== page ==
hyperv6

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quote
Originally posted by fieroguru:

The camaro and other vintage hot rod chassis are now being aftermarket reproduced and cost in the 10K to 15K for one. Doing the same with the Fiero chassis will end up costing more, as the people willing to spend 15K+ for a prefect new chassis are very, very few... but the people who want a fully restored 69 Camaro will end up spending almost that much just to fix an older original chassis, so the economics are easier to justify from a cost aviodance standpoint. Saving $300 in fuel/maintenance will not put a dent in justifying a $15K outlay.

The problem is lots of people say they want a tubular cradle, but most are thinking they can get one for $200 to $600 and that just isn't going to happen (unless you built it yourself or work out a trade with a buddy). A tubular cradle from a vendor will be in the $1000+ range and best case you might save 10 lbs... (stock 88 cradle is only 50 lbs to start with). Most would have to be focused on comepetive racing to justify a $100/lb weight reduction.


If you are wanting to drop weight for fuel efficiency and less wear/tear on brakes... you are far better off focusing on reducing spinning weight. Crankshaft, pistons, rods, balancer, flywheel, clutch, axles, brake rotors, wheels, tires, anything that spins with vehicle speed... small reductions in weight in this area will have large increases in city fuel mileage and hp to the wheels.


Good realistic advice here guys take note.

[This message has been edited by hyperv6 (edited 07-26-2012).]

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Report this Post07-26-2012 06:23 PM Click Here to See the Profile for E.FurgalSend a Private Message to E.FurgalEdit/Delete MessageReply w/QuoteDirect Link to This Post
 
quote
Originally posted by fieroguru:

The camaro and other vintage hot rod chassis are now being aftermarket reproduced and cost in the 10K to 15K for one. Doing the same with the Fiero chassis will end up costing more, as the people willing to spend 15K+ for a prefect new chassis are very, very few... but the people who want a fully restored 69 Camaro will end up spending almost that much just to fix an older original chassis, so the economics are easier to justify from a cost aviodance standpoint. Saving $300 in fuel/maintenance will not put a dent in justifying a $15K outlay.

The problem is lots of people say they want a tubular cradle, but most are thinking they can get one for $200 to $600 and that just isn't going to happen (unless you built it yourself or work out a trade with a buddy). A tubular cradle from a vendor will be in the $1000+ range and best case you might save 10 lbs... (stock 88 cradle is only 50 lbs to start with). Most would have to be focused on comepetive racing to justify a $100/lb weight reduction.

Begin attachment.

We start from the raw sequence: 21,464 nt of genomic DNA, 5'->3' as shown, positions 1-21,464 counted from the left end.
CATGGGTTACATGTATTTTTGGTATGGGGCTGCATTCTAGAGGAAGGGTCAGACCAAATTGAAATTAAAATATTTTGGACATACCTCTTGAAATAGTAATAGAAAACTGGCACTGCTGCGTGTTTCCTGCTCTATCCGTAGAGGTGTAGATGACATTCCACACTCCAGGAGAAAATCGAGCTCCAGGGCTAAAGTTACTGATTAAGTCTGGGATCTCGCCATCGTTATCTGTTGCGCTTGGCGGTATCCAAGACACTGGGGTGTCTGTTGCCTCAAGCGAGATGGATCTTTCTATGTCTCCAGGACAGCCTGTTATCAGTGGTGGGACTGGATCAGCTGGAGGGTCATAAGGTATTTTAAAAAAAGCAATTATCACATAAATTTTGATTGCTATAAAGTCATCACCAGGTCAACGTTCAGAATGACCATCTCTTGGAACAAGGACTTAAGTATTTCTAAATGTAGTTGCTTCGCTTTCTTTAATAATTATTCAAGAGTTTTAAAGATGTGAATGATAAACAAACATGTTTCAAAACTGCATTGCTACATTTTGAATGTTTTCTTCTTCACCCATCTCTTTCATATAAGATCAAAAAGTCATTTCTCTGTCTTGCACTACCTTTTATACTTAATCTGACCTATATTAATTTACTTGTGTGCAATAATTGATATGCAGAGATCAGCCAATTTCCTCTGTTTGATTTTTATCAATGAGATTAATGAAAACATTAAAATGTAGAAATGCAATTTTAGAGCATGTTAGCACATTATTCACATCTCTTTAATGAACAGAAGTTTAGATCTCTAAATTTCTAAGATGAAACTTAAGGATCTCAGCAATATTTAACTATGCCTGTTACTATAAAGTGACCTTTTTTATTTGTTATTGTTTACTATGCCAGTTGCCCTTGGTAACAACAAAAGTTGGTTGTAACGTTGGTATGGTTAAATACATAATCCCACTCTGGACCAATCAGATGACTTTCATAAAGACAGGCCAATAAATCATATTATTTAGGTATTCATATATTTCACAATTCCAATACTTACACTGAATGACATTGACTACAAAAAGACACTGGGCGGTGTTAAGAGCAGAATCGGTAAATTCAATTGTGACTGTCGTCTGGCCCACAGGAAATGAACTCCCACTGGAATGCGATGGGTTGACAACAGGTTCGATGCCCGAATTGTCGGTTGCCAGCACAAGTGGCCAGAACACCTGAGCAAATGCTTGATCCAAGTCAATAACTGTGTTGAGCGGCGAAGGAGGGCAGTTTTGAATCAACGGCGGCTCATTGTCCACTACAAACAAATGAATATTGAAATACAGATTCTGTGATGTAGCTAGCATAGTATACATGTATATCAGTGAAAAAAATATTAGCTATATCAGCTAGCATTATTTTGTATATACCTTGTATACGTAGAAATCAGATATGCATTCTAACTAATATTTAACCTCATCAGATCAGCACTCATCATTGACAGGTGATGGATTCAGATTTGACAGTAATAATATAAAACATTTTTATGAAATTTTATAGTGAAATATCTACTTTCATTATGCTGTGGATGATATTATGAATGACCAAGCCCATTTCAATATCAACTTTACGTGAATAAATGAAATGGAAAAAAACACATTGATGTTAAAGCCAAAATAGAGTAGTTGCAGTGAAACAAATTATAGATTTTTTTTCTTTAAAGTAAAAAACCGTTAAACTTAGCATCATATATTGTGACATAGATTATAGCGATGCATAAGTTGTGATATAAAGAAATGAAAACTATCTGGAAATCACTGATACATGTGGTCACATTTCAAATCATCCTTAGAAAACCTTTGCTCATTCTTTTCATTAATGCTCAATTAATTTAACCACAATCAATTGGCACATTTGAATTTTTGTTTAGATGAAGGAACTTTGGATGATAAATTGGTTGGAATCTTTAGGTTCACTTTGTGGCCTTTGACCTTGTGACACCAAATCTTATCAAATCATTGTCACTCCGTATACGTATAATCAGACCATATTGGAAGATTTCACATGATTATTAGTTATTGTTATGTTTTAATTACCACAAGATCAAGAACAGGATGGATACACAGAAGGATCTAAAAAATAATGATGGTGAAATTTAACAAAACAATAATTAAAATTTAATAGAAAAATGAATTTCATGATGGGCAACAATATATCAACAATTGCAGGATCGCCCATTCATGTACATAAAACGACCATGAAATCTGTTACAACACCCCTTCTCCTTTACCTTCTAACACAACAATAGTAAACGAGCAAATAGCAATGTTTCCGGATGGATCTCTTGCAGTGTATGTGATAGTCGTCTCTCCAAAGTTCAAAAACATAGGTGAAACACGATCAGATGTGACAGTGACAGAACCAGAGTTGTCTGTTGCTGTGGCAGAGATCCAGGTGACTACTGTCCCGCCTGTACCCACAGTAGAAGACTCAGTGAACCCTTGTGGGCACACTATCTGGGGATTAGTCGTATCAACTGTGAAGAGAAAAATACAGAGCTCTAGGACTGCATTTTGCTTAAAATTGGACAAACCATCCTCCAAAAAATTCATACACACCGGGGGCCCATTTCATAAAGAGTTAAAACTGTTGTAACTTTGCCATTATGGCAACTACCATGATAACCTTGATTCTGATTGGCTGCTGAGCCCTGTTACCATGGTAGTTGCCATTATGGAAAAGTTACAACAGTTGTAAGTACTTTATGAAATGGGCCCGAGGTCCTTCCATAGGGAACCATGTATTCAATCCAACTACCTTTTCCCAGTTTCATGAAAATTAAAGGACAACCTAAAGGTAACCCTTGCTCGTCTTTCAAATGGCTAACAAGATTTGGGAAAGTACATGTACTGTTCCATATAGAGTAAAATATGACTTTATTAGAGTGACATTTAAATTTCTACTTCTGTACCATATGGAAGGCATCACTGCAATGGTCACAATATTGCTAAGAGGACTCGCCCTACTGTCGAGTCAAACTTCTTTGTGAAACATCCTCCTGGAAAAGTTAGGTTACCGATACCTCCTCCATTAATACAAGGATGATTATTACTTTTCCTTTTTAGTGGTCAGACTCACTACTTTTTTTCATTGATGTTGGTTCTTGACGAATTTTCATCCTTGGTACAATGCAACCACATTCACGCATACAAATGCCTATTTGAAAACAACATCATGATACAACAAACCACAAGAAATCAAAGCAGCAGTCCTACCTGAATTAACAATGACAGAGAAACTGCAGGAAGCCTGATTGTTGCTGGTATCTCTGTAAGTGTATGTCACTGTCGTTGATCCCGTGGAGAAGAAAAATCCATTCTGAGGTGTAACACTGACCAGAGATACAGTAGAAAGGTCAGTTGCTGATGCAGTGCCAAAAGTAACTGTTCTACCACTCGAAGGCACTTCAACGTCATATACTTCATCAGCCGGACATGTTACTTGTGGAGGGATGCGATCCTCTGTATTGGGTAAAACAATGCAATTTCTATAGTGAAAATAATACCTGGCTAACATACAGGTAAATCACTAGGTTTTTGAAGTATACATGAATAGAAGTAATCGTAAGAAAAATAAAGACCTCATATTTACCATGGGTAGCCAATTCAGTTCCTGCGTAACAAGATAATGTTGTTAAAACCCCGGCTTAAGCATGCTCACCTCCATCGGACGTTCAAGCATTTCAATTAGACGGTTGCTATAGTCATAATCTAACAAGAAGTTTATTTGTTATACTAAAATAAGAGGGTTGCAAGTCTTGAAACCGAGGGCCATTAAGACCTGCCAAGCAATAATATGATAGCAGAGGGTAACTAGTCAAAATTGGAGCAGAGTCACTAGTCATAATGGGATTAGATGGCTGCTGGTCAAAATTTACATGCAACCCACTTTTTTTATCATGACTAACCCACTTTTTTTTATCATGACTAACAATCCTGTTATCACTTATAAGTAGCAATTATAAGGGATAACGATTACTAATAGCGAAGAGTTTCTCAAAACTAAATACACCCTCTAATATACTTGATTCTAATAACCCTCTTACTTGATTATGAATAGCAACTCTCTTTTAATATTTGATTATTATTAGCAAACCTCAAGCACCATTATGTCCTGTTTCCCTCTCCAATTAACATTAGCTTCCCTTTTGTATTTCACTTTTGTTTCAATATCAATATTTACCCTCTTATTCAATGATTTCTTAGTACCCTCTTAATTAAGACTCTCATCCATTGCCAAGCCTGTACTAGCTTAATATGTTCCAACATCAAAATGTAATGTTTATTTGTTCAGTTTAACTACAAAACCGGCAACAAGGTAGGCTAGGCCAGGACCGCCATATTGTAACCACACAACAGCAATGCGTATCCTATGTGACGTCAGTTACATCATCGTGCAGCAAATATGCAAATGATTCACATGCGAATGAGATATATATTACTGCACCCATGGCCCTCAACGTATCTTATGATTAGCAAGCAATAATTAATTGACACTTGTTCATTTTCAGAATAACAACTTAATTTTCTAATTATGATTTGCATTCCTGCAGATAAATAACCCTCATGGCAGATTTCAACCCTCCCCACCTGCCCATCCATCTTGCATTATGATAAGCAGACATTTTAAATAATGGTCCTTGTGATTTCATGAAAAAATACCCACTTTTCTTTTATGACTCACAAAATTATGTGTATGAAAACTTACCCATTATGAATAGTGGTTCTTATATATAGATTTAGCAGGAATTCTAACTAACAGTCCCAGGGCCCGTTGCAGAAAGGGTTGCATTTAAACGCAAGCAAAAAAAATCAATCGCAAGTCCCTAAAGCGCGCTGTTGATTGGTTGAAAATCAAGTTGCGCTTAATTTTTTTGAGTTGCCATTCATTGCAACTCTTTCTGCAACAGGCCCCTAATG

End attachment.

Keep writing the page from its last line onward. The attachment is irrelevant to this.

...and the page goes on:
If you are wanting to drop weight for fuel efficiency and less wear/tear on brakes... you are far better off focusing on reducing spinning weight. Crankshaft, pistons, rods, balancer, flywheel, clutch, axles, brake rotors, wheels, tires, anything that spins with vehicle speed... small reductions in weight in this area will have large increases in city fuel mileage and hp to the wheels.



think you need to back up..
the items you are thinking of.. are compete car bodies.. the camaro/mustang is the whole thing.. the chevelle is the body no frame..
you can get new aftermarket frames for 2-8k depending on what you want..
I'd bet someone could make the fiero frame in carbon for under that 15k your listing..
you can get a complete FFR car , kit for 14-19k frame body, interior, the works - engine/trans/rear..
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Report this Post07-26-2012 07:57 PM Click Here to See the Profile for fieroguruSend a Private Message to fieroguruEdit/Delete MessageReply w/QuoteDirect Link to This Post
 
quote
Originally posted by E.Furgal:
think you need to back up..
the items you are thinking of.. are compete car bodies.. the camaro/mustang is the whole thing.. the chevelle is the body no frame..
you can get new aftermarket frames for 2-8k depending on what you want..
I'd bet someone could make the fiero frame in carbon for under that 15k your listing..
you can get a complete FFR car , kit for 14-19k frame body, interior, the works - engine/trans/rear..


I will stay right where I am...

The fiero chassis is a very complicated space frame with a large # of individual metal stampings and is probably more difficult to recreate than a standard unibody car chassis from the 60's. Plus, when they decided to make the whole camaro chassis, they already had 90+% of the stamping dies completed and generating revenue from selling individual components for the last 20+ years. None of this has happened to the fiero chassis. There are no aftermarket panel sections... so if you want to recreate it, you have to build 100% of the tooling upfront before you recoup a dime. If you want to recreate a copy of the fiero chassis in steel or aluminum, it will take millions in upfront costs and probably never reach triple digits in full chassis sold. Say you could make all the tooling and manufacturing processes setup for $1,000,000. If you could line up 100 buyers, you would need 10K per chassis just to break even... I will stick with my 15K+ estimate (even though I have doubts 15K is even high enough to actually accomplish it, cause I doubt the actual # of potential buyers is over 10).